Washington D.C. – Today, House Foreign Affairs Lead Republican Michael McCaul (R-TX) and members of the Committee took to the House Floor to oppose three resolutions that seek to block prior, legal U.S. arms sales to strategic partners facing increased threats from Iran and its terrorist proxies. The arms sales disapproval resolutions (S.J.Res. 36, S.J.Res. 37. S.J.Res. 38) irresponsibly threaten our Middle East partners by denying them the arms needed to defend themselves against terrorism and endanger the security of our allies, like Israel. Key highlights below: 

Lead Republican McCaul Speaks in Opposition to Arms Sales JRDs: 

For a video of remarks as delivered, click here or the photo above. 

“Thank you Mr. Speaker.

“I rise in strong opposition to this dangerous resolution.

“Right now, as I speak,  Iran is stretching its tentacles of terror across the Middle East.

“By aiding the Houthis in Yemen, arming Hezbollah in Lebanon, and supporting the Shi’ite militias in Iraq and Syria. Iran is creating a “Shia Crescent” that can dominate the region.

“Their goal is to build a strategic land bridge from Tehran to the Mediterranean Sea.

If we allow them to succeed, terrorism will flourish, instability will reign, and the security of our allies, like Israel, will be threatened.

“One of the ways we can push back against Iran’s murderous aggression, is by empowering our partners in the region.

“Unfortunately, this irresponsible resolution handcuffs our ability to do so.

“Specifically, this legislation would prohibit an export license, and stop the United States from providing our partners with the arms they need to defend themselves.

“This particular license first came before Members of the Foreign Affairs Committee in January of 2018. 

“When I became the Lead Republican in January 2019, I reviewed this case and maintained the informal approval granted by my predecessor, Chairman Royce. 

“The Administration has been criticized for bypassing Congress to push these sales through. But, the Democrats, in fairness,  placed informal holds on this sale for more than 13 months – a total of 407 days which I believe abuses the process we have in place in Congress.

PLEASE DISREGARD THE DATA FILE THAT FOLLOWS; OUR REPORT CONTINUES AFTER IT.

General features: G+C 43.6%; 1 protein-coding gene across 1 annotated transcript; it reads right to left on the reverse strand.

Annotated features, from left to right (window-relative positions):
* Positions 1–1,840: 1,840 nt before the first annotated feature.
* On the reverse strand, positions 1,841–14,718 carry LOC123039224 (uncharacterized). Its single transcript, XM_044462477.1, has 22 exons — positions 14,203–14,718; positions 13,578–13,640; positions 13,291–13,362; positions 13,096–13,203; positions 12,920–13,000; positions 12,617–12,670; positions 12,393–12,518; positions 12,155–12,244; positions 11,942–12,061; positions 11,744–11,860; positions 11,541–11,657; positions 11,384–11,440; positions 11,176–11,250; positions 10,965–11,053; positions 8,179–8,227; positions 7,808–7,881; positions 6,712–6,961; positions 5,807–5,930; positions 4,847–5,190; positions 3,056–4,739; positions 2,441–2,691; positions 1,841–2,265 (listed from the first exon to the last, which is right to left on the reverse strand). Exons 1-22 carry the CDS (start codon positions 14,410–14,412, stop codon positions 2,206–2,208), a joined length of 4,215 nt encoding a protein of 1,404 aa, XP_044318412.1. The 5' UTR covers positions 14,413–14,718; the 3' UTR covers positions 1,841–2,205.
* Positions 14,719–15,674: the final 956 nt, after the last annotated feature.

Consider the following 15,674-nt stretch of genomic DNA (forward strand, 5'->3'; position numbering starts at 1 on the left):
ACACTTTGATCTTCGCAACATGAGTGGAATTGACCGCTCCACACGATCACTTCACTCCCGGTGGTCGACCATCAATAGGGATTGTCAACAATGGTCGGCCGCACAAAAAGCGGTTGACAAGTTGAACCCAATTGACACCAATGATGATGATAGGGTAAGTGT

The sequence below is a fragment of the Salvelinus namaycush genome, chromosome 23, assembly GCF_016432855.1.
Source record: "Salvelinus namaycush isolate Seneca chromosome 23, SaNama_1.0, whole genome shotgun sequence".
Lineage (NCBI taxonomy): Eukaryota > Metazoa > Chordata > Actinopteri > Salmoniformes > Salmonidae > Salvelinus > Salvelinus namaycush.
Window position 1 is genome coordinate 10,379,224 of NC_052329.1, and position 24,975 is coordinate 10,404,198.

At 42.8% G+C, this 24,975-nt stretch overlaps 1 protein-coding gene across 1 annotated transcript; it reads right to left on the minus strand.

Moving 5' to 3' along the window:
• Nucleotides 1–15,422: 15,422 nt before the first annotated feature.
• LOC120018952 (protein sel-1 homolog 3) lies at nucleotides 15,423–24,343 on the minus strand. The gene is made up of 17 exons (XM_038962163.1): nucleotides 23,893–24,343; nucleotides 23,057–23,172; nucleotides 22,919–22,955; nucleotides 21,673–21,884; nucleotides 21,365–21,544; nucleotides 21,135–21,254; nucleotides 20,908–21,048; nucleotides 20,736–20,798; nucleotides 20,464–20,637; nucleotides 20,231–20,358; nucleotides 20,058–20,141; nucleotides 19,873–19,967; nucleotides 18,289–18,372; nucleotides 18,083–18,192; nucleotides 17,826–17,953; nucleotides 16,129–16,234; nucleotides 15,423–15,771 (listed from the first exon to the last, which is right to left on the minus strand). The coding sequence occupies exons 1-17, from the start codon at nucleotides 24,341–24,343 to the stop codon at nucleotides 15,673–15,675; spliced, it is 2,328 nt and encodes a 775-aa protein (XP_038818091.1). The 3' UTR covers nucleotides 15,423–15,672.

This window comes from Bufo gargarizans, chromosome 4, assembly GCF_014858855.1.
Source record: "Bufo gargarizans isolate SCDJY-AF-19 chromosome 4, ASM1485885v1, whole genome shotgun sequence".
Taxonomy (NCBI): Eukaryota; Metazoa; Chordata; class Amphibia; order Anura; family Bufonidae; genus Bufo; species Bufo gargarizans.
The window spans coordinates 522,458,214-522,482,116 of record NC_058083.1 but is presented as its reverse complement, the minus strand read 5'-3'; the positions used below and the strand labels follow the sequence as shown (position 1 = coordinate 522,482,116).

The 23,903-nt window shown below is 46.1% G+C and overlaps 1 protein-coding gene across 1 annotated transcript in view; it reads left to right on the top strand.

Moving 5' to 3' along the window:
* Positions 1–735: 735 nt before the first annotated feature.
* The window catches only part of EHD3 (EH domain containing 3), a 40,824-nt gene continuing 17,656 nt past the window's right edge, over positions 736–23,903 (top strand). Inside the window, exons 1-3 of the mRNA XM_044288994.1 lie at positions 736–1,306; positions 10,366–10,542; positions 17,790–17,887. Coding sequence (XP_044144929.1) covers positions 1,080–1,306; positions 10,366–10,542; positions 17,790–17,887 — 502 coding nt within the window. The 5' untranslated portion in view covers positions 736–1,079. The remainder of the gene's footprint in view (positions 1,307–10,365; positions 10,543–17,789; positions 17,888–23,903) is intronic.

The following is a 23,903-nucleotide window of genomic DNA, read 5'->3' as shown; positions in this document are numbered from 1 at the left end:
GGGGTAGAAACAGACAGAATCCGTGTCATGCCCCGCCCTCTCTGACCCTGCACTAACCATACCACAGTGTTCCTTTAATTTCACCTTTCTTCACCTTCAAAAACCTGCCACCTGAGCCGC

“During that time, the State Department continued to pursue this case with Congress. They also sent forward additional cases to help with the Saudis, the UAE, and Jordan. 

“And by the time the State Department submits such cases to Congress, they have already undergone a thorough interagency review process.

“This important process ensures compliance with the President’s Conventional Arms Transfer policy, intended to support our partners and strengthen our national security.

“Other critics are worried that these weapons will increase civilian casualties in Yemen.

“However, the precision guided munitions that we are trying to send to the Saudis will actually lower the risk of civilian casualties in Yemen as it counters attacks from Iranian-backed Houthis.

Now is not the time to deny our partners what they need for their defense.  Nor is it the time to withhold precision guided munitions that could minimize the risk to civilians.

“Recently, after Iran attacked civilian ships and shot down one of our drones, a U.S. military asset, the President brought together a bipartisan group of Congressional leaders, including the Chairman and myself, to discuss an appropriate response. 

“He listened to our advice and made a prudent decision to exercise restraint.  The President has made it explicitly clear- the United States is not looking for war.

“The decision to move forward with these arms sales is part of a larger effort to deter Iran. 

“A key part of that effort is to empower greater burden-sharing by enhancing the defense capabilities of our allies.